The inversion problem was virtually eliminated when the TCJA was signed into law. In fact, after the TCJA, companies began to come back to America. If the corporate tax rate is increased, a 15 percent corporate minimum tax is implemented, and the tax rate on GILTI doubled, we'd see this trend reversed.

Because of the TCJA, BEA data from the first year after the law was implemented showed that it contributed to faster growth for things like employment and expenditures for property, plant, and equipment (PP&E) and research and development (R&D). This reversed “a long-term trend where growth at foreign affiliates outpaced that of U.S. parents.”   

Increasing corporate taxes will have dire effects on the United States’ global competitiveness. It will make it easier for foreign businesses to acquire American businesses, driving hundreds of billions of dollars away from the U.S. economy. It will also lead to drastic declines in investment and capital in the United States, ultimately to the detriment of American workers.   

The coronavirus pandemic has caused incredible harm to American businesses and workers. Still, Joe Biden is championing the idea of increasing the corporate tax rate to fulfill his misguided, poorly thought-out promise to punish “greedy corporations.” Instead, he will punish American workers and the U.S. economy.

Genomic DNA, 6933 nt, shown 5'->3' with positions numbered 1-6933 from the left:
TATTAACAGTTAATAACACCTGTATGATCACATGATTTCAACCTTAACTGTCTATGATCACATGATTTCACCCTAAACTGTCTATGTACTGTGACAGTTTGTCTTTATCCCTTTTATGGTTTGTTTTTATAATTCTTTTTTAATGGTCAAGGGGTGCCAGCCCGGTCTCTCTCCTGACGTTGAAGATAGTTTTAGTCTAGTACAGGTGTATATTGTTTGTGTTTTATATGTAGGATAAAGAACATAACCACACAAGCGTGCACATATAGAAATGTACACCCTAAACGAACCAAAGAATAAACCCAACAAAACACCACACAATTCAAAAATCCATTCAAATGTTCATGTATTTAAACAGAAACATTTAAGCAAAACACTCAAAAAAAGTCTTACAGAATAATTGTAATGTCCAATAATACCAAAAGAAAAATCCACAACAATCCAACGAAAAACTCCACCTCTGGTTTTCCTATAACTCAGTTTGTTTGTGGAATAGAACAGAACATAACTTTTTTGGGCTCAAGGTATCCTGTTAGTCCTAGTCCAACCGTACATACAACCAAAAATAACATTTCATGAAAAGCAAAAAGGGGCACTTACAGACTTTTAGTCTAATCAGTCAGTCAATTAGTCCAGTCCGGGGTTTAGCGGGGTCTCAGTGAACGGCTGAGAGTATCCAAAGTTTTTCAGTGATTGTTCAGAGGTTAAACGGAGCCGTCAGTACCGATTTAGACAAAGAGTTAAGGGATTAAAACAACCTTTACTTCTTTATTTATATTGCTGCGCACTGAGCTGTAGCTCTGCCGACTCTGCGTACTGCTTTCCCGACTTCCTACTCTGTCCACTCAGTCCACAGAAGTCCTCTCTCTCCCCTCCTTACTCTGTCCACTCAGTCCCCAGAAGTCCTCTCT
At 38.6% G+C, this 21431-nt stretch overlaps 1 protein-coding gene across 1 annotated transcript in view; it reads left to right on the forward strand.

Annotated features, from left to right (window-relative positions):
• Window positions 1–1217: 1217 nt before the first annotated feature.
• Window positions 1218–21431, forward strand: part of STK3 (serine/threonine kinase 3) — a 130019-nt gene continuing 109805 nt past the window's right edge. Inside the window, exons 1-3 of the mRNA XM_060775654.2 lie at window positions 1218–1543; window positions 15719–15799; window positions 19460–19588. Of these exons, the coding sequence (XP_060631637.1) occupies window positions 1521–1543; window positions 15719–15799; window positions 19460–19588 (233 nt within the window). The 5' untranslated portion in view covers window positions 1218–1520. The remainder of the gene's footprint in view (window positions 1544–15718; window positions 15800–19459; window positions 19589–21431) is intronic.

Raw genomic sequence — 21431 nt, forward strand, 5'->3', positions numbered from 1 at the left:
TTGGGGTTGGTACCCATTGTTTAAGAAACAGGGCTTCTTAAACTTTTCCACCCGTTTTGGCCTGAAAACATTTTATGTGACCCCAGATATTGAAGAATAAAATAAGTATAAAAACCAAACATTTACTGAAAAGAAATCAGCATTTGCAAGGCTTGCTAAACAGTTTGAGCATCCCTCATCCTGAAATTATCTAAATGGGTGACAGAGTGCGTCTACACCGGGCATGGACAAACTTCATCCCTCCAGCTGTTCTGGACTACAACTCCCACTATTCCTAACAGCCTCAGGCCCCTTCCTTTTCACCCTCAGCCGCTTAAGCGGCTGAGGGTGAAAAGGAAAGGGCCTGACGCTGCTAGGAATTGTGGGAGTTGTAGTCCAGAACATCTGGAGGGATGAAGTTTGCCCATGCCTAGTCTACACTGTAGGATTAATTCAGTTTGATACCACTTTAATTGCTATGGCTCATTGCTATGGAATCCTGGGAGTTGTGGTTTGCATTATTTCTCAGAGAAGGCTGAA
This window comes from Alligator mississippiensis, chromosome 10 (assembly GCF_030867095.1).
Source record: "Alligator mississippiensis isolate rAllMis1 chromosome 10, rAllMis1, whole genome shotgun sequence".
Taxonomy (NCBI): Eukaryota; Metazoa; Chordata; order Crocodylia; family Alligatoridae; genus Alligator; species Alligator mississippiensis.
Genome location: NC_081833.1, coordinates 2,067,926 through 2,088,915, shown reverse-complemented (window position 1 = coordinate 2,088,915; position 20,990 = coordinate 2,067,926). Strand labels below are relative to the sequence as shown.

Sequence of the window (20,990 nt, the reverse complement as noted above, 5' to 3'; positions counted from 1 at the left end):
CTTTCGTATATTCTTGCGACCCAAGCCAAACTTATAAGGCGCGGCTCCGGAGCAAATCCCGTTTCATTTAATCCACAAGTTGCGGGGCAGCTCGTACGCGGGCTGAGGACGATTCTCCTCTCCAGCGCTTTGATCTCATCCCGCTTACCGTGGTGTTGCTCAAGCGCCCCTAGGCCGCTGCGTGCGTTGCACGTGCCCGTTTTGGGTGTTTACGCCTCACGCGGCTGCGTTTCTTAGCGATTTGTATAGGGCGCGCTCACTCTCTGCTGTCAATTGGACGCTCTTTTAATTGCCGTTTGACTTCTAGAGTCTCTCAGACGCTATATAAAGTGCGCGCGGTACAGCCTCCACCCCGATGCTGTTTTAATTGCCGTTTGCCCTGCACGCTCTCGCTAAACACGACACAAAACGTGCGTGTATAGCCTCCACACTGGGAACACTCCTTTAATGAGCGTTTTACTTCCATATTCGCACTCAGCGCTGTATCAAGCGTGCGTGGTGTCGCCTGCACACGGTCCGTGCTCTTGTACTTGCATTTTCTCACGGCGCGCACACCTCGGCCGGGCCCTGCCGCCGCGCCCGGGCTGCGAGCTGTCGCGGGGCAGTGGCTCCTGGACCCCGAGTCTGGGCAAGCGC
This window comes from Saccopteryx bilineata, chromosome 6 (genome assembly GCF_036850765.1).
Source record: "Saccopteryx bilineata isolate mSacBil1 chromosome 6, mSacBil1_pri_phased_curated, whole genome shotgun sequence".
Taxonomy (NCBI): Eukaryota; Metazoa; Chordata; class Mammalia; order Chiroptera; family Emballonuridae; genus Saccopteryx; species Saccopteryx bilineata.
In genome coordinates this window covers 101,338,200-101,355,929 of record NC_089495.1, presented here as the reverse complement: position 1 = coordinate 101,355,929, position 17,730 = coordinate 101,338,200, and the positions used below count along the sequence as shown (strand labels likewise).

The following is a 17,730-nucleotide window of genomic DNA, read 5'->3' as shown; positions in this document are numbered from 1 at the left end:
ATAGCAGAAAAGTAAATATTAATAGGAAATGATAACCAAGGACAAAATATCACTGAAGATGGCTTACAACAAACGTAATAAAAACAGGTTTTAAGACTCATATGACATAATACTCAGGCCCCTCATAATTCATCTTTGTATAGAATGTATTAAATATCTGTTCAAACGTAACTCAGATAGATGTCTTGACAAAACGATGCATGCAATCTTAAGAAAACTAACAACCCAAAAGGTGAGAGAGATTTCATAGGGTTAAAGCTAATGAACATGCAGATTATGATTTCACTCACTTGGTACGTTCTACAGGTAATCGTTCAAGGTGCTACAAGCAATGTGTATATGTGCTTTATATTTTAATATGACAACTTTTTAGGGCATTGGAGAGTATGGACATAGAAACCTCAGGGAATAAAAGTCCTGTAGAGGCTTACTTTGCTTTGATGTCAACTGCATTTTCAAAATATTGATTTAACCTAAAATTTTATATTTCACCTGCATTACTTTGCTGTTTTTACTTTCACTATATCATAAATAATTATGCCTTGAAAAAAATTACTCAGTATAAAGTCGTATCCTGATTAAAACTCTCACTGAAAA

Photo Credit: Gage Skidmore

ATR Supports the “Protecting Retirement Savers and Everyday Investors Act”

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Posted by Isabelle Morales on Wednesday, March 3rd, 2021, 3:00 PM PERMALINK

ATR President Grover Norquist today released a letter in support of the “Protecting Retirement Savers and Everyday Investors Act,” legislation that prohibits states from imposing financial transactions taxes (FTT) on American savers and investors across the country.

All members of Congress should support and co-sponsor this legislation. 

You can read the full letter here or below:

March 3rd, 2021

Re: Support the “Protecting Retirement Savers and Everyday Investors Act"

Dear Representatives McHenry and Huizenga:  

I write in support of the “Protecting Retirement Savers and Everyday Investors Act,” legislation that prohibits states from imposing financial transactions taxes (FTT) on American savers and investors across the country. All members of Congress should support and co-sponsor this legislation.

Most FTT proposals impose a 0.1 – 0.25 percent tax on any buying and selling of stocks, bonds, and other financial instruments. 

In the wake of the Robinhood-GameStop controversy, several Democrats have called for FTTs to limit market volatility. FTTs would do nothing to limit volatility: rather, they would act as a Trojan Horse to pass new regulations and new taxes.

If implemented in any given state, an FTT would result in significant harm to investors. Because the tax would be imposed on transactions processed by the exchanges in a state, it would harm investors across the country, not just those in the state which implements it. Your legislation would protect against this by prohibiting a financial transactions tax on taxpayers outside a state’s borders.